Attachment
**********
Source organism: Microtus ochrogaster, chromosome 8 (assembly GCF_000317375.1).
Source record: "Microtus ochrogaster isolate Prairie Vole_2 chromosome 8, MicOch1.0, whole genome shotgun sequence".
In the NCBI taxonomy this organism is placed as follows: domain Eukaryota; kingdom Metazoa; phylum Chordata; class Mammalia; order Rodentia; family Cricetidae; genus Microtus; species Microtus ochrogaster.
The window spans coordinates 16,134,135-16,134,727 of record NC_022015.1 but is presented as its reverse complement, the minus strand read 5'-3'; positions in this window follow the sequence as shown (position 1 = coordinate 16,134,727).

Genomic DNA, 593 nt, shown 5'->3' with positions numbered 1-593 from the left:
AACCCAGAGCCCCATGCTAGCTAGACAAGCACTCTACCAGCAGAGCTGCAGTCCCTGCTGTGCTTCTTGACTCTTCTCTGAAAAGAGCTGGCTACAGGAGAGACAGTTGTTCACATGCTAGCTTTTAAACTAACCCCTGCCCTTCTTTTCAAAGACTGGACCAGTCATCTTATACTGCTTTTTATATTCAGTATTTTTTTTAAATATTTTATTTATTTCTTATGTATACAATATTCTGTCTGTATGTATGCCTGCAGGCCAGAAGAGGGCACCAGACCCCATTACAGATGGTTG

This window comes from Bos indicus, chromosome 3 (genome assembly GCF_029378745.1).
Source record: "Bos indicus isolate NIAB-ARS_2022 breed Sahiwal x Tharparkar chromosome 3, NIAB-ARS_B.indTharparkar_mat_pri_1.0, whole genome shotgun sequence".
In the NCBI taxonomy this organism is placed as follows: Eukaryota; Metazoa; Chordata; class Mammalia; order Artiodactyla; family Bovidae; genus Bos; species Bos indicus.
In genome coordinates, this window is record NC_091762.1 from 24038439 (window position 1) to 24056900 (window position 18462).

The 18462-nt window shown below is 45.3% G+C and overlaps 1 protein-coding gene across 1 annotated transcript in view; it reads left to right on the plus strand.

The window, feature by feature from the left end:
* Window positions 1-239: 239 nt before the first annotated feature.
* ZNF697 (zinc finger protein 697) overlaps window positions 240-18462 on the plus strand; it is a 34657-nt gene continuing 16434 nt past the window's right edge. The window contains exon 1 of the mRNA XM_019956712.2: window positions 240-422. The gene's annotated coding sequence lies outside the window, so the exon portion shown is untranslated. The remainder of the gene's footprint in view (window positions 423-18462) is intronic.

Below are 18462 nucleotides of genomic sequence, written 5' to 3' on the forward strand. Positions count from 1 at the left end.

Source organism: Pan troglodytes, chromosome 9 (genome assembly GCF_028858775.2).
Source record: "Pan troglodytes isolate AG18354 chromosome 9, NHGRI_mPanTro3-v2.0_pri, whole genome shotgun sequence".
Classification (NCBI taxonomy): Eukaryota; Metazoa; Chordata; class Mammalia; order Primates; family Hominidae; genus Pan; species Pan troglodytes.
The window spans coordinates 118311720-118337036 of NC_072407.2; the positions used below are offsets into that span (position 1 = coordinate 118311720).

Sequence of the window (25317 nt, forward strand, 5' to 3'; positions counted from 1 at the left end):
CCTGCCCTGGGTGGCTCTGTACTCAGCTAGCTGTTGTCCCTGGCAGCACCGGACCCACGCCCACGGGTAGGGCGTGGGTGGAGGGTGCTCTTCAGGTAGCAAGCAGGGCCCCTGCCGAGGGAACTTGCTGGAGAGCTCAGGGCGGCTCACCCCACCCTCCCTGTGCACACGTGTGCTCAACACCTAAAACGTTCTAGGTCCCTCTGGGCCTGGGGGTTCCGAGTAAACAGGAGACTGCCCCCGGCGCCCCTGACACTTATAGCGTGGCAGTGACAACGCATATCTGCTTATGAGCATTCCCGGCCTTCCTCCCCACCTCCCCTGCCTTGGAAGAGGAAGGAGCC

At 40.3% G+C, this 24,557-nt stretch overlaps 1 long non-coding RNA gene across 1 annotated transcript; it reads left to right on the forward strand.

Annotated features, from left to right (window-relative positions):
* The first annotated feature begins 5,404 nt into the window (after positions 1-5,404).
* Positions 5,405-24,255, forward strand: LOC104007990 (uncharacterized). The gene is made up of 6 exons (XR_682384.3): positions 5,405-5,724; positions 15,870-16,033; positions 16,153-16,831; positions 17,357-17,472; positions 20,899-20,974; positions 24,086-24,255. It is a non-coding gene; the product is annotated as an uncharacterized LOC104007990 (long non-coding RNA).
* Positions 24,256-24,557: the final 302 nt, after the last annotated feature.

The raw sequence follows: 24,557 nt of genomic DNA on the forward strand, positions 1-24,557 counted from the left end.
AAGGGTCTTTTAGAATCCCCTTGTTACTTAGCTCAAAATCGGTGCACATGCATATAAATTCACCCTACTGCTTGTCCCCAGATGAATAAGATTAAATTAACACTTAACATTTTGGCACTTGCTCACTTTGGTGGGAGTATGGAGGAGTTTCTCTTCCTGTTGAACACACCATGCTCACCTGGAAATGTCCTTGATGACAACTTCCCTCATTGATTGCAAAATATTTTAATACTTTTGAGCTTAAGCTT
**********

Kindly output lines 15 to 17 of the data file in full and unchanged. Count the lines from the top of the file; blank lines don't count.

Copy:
Below are 18462 nucleotides of genomic sequence, written 5' to 3' on the forward strand. Positions count from 1 at the left end.

Source organism: Pan troglodytes, chromosome 9 (genome assembly GCF_028858775.2).
Source record: "Pan troglodytes isolate AG18354 chromosome 9, NHGRI_mPanTro3-v2.0_pri, whole genome shotgun sequence".